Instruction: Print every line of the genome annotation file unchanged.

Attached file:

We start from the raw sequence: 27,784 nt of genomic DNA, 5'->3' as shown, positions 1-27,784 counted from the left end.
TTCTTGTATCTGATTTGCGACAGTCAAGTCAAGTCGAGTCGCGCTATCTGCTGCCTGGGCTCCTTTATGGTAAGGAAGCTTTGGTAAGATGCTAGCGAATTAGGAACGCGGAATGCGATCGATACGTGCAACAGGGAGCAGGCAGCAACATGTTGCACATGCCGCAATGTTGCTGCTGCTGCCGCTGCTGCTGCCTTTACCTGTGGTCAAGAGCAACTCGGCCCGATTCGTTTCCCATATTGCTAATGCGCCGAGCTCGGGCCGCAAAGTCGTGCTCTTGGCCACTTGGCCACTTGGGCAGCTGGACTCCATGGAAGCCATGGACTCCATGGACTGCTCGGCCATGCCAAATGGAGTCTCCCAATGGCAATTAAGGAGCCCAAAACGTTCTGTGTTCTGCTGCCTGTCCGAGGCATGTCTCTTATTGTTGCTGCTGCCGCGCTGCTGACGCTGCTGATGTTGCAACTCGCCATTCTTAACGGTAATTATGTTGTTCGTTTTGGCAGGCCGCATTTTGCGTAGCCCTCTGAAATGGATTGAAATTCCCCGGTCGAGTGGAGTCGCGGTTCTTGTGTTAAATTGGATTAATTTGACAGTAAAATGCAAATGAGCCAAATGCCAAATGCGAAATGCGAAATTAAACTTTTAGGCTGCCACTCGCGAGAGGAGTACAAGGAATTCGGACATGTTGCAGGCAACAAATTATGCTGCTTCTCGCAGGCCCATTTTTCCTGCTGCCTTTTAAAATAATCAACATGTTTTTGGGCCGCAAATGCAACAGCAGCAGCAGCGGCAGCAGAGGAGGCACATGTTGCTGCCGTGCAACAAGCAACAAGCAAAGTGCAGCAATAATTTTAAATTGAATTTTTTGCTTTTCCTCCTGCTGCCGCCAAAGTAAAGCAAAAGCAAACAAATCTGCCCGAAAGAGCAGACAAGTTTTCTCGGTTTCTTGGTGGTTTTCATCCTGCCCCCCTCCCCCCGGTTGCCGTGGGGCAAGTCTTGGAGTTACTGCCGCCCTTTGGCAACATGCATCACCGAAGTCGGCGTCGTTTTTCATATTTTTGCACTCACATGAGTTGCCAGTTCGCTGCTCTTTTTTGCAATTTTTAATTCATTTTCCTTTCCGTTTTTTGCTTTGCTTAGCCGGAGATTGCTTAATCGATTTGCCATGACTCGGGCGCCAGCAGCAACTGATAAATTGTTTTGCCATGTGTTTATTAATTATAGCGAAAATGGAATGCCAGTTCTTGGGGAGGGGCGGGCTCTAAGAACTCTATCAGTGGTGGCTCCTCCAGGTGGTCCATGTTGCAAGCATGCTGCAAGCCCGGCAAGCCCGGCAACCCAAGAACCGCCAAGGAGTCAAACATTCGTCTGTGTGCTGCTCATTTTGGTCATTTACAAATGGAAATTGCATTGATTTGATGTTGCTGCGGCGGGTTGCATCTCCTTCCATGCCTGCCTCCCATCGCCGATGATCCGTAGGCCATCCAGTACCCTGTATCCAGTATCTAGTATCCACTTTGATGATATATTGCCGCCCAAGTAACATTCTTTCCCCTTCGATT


We start from the raw sequence: 27,784 nt of genomic DNA, 5'->3' as shown, positions 1-27,784 counted from the left end.
TTCTTGTATCTGATTTGCGACAGTCAAGTCAAGTCGAGTCGCGCTATCTGCTGCCTGGGCTCCTTTATGGTAAGGAAGCTTTGGTAAGATGCTAGCGAATTAGGAACGCGGAATGCGATCGATACGTGCAACAGGGAGCAGGCAGCAACATGTTGCACATGCCGCAATGTTGCTGCTGCTGCCGCTGCTGCTGCCTTTACCTGTGGTCAAGAGCAACTCGGCCCGATTCGTTTCCCATATTGCTAATGCGCCGAGCTCGGGCCGCAAAGTCGTGCTCTTGGCCACTTGGCCACTTGGGCAGCTGGACTCCATGGAAGCCATGGACTCCATGGACTGCTCGGCCATGCCAAATGGAGTCTCCCAATGGCAATTAAGGAGCCCAAAACGTTCTGTGTTCTGCTGCCTGTCCGAGGCATGTCTCTTATTGTTGCTGCTGCCGCGCTGCTGACGCTGCTGATGTTGCAACTCGCCATTCTTAACGGTAATTATGTTGTTCGTTTTGGCAGGCCGCATTTTGCGTAGCCCTCTGAAATGGATTGAAATTCCCCGGTCGAGTGGAGTCGCGGTTCTTGTGTTAAATTGGATTAATTTGACAGTAAAATGCAAATGAGCCAAATGCCAAATGCGAAATGCGAAATTAAACTTTTAGGCTGCCACTCGCGAGAGGAGTACAAGGAATTCGGACATGTTGCAGGCAACAAATTATGCTGCTTCTCGCAGGCCCATTTTTCCTGCTGCCTTTTAAAATAATCAACATGTTTTTGGGCCGCAAATGCAACAGCAGCAGCAGCGGCAGCAGAGGAGGCACATGTTGCTGCCGTGCAACAAGCAACAAGCAAAGTGCAGCAATAATTTTAAATTGAATTTTTTGCTTTTCCTCCTGCTGCCGCCAAAGTAAAGCAAAAGCAAACAAATCTGCCCGAAAGAGCAGACAAGTTTTCTCGGTTTCTTGGTGGTTTTCATCCTGCCCCCCTCCCCCCGGTTGCCGTGGGGCAAGTCTTGGAGTTACTGCCGCCCTTTGGCAACATGCATCACCGAAGTCGGCGTCGTTTTTCATATTTTTGCACTCACATGAGTTGCCAGTTCGCTGCTCTTTTTTGCAATTTTTAATTCATTTTCCTTTCCGTTTTTTGCTTTGCTTAGCCGGAGATTGCTTAATCGATTTGCCATGACTCGGGCGCCAGCAGCAACTGATAAATTGTTTTGCCATGTGTTTATTAATTATAGCGAAAATGGAATGCCAGTTCTTGGGGAGGGGCGGGCTCTAAGAACTCTATCAGTGGTGGCTCCTCCAGGTGGTCCATGTTGCAAGCATGCTGCAAGCCCGGCAAGCCCGGCAACCCAAGAACCGCCAAGGAGTCAAACATTCGTCTGTGTGCTGCTCATTTTGGTCATTTACAAATGGAAATTGCATTGATTTGATGTTGCTGCGGCGGGTTGCATCTCCTTCCATGCCTGCCTCCCATCGCCGATGATCCGTAGGCCATCCAGTACCCTGTATCCAGTATCTAGTATCCACTTTGATGATATATTGCCGCCCAAGTAACATTCTTTCCCCTTCGATT